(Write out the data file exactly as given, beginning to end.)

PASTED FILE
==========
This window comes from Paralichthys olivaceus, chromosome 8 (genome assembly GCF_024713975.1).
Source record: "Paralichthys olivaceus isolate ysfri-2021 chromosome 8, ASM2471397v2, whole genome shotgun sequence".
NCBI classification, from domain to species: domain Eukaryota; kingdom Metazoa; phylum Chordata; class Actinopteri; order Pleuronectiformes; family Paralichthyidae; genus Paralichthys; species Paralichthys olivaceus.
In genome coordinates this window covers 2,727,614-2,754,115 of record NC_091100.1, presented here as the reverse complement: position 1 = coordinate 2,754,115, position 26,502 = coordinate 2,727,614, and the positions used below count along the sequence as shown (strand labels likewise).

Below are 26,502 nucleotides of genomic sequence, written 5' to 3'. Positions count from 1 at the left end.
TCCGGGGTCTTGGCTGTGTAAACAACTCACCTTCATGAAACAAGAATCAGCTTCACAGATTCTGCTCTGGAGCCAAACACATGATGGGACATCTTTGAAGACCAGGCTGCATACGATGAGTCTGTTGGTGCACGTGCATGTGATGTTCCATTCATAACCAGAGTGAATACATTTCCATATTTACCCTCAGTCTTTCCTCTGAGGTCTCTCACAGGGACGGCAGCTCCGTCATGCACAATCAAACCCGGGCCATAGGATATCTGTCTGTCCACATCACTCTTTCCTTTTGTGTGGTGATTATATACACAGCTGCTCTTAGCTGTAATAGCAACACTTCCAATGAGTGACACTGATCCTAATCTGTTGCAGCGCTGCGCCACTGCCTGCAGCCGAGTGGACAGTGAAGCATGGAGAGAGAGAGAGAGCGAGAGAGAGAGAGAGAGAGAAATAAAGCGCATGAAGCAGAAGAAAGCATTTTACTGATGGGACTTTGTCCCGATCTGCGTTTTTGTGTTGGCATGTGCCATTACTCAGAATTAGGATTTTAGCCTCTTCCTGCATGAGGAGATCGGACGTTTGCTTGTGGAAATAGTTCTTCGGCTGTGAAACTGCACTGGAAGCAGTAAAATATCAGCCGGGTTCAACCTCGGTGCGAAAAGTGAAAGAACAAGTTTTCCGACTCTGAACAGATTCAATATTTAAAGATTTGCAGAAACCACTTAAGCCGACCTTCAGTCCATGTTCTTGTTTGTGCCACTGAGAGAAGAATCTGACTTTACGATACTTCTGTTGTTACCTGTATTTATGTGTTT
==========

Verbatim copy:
This window comes from Paralichthys olivaceus, chromosome 8 (genome assembly GCF_024713975.1).
Source record: "Paralichthys olivaceus isolate ysfri-2021 chromosome 8, ASM2471397v2, whole genome shotgun sequence".
NCBI classification, from domain to species: domain Eukaryota; kingdom Metazoa; phylum Chordata; class Actinopteri; order Pleuronectiformes; family Paralichthyidae; genus Paralichthys; species Paralichthys olivaceus.
In genome coordinates this window covers 2,727,614-2,754,115 of record NC_091100.1, presented here as the reverse complement: position 1 = coordinate 2,754,115, position 26,502 = coordinate 2,727,614, and the positions used below count along the sequence as shown (strand labels likewise).

Below are 26,502 nucleotides of genomic sequence, written 5' to 3'. Positions count from 1 at the left end.
TCCGGGGTCTTGGCTGTGTAAACAACTCACCTTCATGAAACAAGAATCAGCTTCACAGATTCTGCTCTGGAGCCAAACACATGATGGGACATCTTTGAAGACCAGGCTGCATACGATGAGTCTGTTGGTGCACGTGCATGTGATGTTCCATTCATAACCAGAGTGAATACATTTCCATATTTACCCTCAGTCTTTCCTCTGAGGTCTCTCACAGGGACGGCAGCTCCGTCATGCACAATCAAACCCGGGCCATAGGATATCTGTCTGTCCACATCACTCTTTCCTTTTGTGTGGTGATTATATACACAGCTGCTCTTAGCTGTAATAGCAACACTTCCAATGAGTGACACTGATCCTAATCTGTTGCAGCGCTGCGCCACTGCCTGCAGCCGAGTGGACAGTGAAGCATGGAGAGAGAGAGAGAGCGAGAGAGAGAGAGAGAGAGAAATAAAGCGCATGAAGCAGAAGAAAGCATTTTACTGATGGGACTTTGTCCCGATCTGCGTTTTTGTGTTGGCATGTGCCATTACTCAGAATTAGGATTTTAGCCTCTTCCTGCATGAGGAGATCGGACGTTTGCTTGTGGAAATAGTTCTTCGGCTGTGAAACTGCACTGGAAGCAGTAAAATATCAGCCGGGTTCAACCTCGGTGCGAAAAGTGAAAGAACAAGTTTTCCGACTCTGAACAGATTCAATATTTAAAGATTTGCAGAAACCACTTAAGCCGACCTTCAGTCCATGTTCTTGTTTGTGCCACTGAGAGAAGAATCTGACTTTACGATACTTCTGTTGTTACCTGTATTTATGTGTTT